[President and Professor of Systematic Theology, Dallas Theological Seminary, Editor, Bibliotheca Sacra.]
In the history of the church a movement can be observed away from an original doctrine of imminency of the Lord’s return, as expounded today by J. Barton Payne, toward a non-imminent return of Christ. As previous discussion in this series of articles has pointed out, while there is confusion in the history of the church on the question of imminency, many of the early church fathers and some of the Protestant Reformers definitely believed that the Lord could come at any time. In order to accommodate themselves to this point of view, they recognized in their contemporary situation the fulfillment of end-time signs of the second advent.
In the twentieth century among posttribulationists there has been a definite trend away from the doctrine of imminency. This is illustrated in the work by George A. Ladd, The Blessed Hope,1 which was discussed in the previous article. Ladd definitely believes that there is at least a seven-year period which must be fulfilled before the second coming of Christ.
An entirely new approach to posttribulationism appeared for the first time in the work of Robert H. Gundry, The Church and the Tribulation.2 This work is a further advance away from imminency but is built on premises some of which have never before been used for posttribulationism. Because of the importance of this new view on posttribulationism, this article will be the first in a series dealing with the principal points in his argument. is a familiar argument which most posttribulationists either state or assume. Important as it is, Gundry for some reason does not devote any of his fifteen chapters to the specific discussion of this question. It may be assumed that this is the undergirding thesis which supports the entire book.
At first glance this seems to be a cogent argument which, to a large extent by inference at least, would support posttribulationism. Careful consideration, however, robs this argument of any real force.
In the Old Testament the first and second comings of Christ were often presented in the same revelation. Isaiah 61:1-2 quoted in part by Christ in the synagogue at Nazareth (Luke 4:16-21) deals with the first coming of Christ through the phrase in verse 2 , “the acceptable year of the LORD.” The next phrase, however, “the day of vengeance of our God” refers to the second coming of Christ. It is significant that Christ in quoting the passage stopped with the portion that dealt with the first coining only.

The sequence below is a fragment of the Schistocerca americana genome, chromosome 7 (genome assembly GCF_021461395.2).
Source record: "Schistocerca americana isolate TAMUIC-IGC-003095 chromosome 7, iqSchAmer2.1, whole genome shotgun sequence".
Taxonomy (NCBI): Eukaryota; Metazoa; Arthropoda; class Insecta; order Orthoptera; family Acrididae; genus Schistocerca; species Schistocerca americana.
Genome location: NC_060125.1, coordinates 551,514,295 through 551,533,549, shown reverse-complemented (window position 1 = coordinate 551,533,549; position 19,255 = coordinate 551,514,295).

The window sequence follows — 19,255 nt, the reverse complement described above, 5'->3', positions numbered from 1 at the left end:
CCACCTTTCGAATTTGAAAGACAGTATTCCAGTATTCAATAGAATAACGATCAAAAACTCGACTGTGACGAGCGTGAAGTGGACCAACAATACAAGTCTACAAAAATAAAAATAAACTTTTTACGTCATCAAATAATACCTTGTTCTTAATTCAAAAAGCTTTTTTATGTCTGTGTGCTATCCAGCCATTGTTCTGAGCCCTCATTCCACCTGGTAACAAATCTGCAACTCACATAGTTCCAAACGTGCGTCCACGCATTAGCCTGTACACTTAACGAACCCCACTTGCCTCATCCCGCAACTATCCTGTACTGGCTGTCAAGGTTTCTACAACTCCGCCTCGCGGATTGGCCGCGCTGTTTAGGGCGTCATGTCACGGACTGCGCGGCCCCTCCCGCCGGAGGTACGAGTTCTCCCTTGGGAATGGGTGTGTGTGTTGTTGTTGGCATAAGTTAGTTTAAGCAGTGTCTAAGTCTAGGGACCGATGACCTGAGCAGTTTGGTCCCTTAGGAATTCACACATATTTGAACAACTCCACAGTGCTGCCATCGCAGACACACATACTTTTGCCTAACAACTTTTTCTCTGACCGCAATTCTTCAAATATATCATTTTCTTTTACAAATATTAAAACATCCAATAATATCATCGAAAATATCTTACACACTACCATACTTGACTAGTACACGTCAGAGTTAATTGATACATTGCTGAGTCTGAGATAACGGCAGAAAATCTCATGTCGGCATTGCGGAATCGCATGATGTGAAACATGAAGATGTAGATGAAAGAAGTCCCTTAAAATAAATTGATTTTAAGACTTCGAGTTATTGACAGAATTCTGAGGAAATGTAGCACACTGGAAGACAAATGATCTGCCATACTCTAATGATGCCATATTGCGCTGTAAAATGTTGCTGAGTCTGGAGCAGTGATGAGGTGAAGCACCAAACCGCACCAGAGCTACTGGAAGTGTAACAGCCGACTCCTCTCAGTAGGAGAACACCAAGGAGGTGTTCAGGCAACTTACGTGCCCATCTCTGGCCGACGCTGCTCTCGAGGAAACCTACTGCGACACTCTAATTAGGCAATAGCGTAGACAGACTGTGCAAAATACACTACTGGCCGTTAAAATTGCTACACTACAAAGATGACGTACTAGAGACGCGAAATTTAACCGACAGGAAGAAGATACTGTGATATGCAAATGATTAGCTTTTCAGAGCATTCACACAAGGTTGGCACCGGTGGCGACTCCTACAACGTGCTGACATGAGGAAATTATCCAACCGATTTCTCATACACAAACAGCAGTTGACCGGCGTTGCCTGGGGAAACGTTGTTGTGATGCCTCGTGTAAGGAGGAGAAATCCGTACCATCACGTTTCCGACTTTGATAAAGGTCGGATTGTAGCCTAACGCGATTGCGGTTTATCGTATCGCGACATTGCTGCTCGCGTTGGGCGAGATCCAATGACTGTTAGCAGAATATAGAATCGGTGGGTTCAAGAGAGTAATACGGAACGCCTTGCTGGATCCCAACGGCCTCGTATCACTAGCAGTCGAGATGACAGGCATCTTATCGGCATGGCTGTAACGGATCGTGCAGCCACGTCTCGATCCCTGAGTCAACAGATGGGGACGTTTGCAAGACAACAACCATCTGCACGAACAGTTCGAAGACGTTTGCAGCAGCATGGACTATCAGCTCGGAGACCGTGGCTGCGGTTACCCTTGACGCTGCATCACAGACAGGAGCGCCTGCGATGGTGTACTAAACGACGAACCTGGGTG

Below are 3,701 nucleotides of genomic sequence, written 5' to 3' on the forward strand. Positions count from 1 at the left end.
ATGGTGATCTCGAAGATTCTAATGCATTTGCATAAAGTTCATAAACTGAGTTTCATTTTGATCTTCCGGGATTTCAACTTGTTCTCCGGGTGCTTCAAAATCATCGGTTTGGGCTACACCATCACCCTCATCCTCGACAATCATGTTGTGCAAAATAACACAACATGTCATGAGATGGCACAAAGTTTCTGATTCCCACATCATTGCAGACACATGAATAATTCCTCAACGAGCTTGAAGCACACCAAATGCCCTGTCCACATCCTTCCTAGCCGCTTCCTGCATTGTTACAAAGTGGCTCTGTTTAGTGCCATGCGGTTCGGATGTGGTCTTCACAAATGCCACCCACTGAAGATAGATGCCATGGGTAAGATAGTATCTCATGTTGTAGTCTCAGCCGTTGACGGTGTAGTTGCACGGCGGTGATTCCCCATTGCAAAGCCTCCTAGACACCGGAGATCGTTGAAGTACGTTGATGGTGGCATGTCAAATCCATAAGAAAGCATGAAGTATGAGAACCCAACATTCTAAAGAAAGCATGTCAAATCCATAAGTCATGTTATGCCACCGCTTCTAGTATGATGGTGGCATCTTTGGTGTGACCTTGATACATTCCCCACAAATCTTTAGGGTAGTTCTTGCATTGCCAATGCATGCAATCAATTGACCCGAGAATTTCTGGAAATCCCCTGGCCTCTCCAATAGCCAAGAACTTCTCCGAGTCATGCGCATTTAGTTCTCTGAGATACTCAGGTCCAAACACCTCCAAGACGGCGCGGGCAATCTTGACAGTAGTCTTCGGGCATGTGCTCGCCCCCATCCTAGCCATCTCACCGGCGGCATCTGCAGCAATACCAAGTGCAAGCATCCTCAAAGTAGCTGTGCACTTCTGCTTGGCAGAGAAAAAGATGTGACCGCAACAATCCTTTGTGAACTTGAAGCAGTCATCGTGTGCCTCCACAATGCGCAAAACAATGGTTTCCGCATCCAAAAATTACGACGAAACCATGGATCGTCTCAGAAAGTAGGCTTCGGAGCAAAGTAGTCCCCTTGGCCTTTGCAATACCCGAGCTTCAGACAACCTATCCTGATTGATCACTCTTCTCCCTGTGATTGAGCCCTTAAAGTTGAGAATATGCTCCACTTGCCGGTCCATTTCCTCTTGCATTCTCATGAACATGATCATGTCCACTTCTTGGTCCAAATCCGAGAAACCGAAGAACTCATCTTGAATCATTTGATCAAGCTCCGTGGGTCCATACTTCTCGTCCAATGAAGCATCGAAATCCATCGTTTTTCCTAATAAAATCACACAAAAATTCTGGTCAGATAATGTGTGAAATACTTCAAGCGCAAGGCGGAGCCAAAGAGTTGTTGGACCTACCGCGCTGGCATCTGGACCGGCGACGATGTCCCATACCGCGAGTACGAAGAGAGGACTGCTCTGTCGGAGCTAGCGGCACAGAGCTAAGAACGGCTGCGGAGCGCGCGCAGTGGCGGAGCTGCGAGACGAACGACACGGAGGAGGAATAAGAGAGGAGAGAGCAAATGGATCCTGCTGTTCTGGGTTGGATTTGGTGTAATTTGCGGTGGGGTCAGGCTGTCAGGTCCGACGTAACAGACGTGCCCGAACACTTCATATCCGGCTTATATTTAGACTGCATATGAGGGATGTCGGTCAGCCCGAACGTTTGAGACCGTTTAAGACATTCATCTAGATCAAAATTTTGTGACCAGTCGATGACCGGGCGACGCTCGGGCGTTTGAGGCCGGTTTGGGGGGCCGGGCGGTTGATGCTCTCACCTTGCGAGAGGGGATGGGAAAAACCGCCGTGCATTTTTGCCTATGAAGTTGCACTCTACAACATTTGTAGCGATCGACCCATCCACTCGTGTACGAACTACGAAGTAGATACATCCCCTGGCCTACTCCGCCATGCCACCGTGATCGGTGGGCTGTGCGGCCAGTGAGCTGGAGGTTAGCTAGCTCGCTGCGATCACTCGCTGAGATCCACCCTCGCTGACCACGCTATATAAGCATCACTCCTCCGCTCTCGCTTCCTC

In the Old Testament it would have been quite cogent to insist that the concept of two comings of the Messiah of Israel was inconceivable. The natural assumption would be that there would be only one coming of Christ in which all the prophecies relating to the comings of Christ would be fulfilled. It would have been difficult on the basis of the Old Testament alone to sustain the concept of a first coming and a second coming of Christ separated by thousands of years. Nevertheless, in the course of history this is exactly what has been supported. The first coming of Christ took place as predicted but the portions of Scripture dealing with the second coming are yet to be fulfilled although exegetically it is impossible to separate them clearly. Historically, fulfillment has demonstrated that they are two distinctive comings. It illustrates that it cannot be presumed that two events that are presented as a single event actually occur at the same time.
In the New Testament the rapture of the church is presented for the first time. Just as the first and second comings of Christ are mingled in prophetic revelation in the Old Testament, so the rapture of the church and the coming of Christ to set up His kingdom are frequently mingled in the New Testament. Many of the same terms are used and exhortations relating to preparation of the two events are similar.
The lesson which can be learned regarding the necessity of separating the first and second comings of Christ is a word of warning that we should not presume that the second coming includes the rapture. Just as in the Old Testament, we can now see the difference between the first and second coming of Christ by studying the particulars that relate to each, so in the New Testament the rapture and Christ’s coming to establish His kingdom can be distinguished by itemizing the differences that relate to these two events. While this is not in itself an argument for a pretribulation rapture, it supports the conclusion that the separation of these two events is not illogical or presumptive. The issue which some day will be settled by a prophetic fulfillment must today be determined exegetically. It is not too much to say that most pretribulationists distinguish the rapture from the coming of Christ to set up His kingdom because the two events are presented with such contrasting details in the New Testament. The posttribulational. view cannot throw the burden of proof on the pretribulationist, but the posttribulationist must assume his own responsibility to demonstrate that the events are one and the same.
Until Gundry’s new approach to posttribulationism was published, it was assumed by practically all pretribulationists and posttribulationists that dispensational interpretation automatically led to pretribulationism. J. Dwight Pentecost, for instance, states,” (1) Posttribulationism must be based on a denial of dispensationalism and all dispensational distinctions. It is only thus that they can place the church in that period which is particularly called ‘the time of Jacob’s trouble’ (Jer 30:7). (2) Consequently, the position rests on a denial of the distinction between Israel and the church”6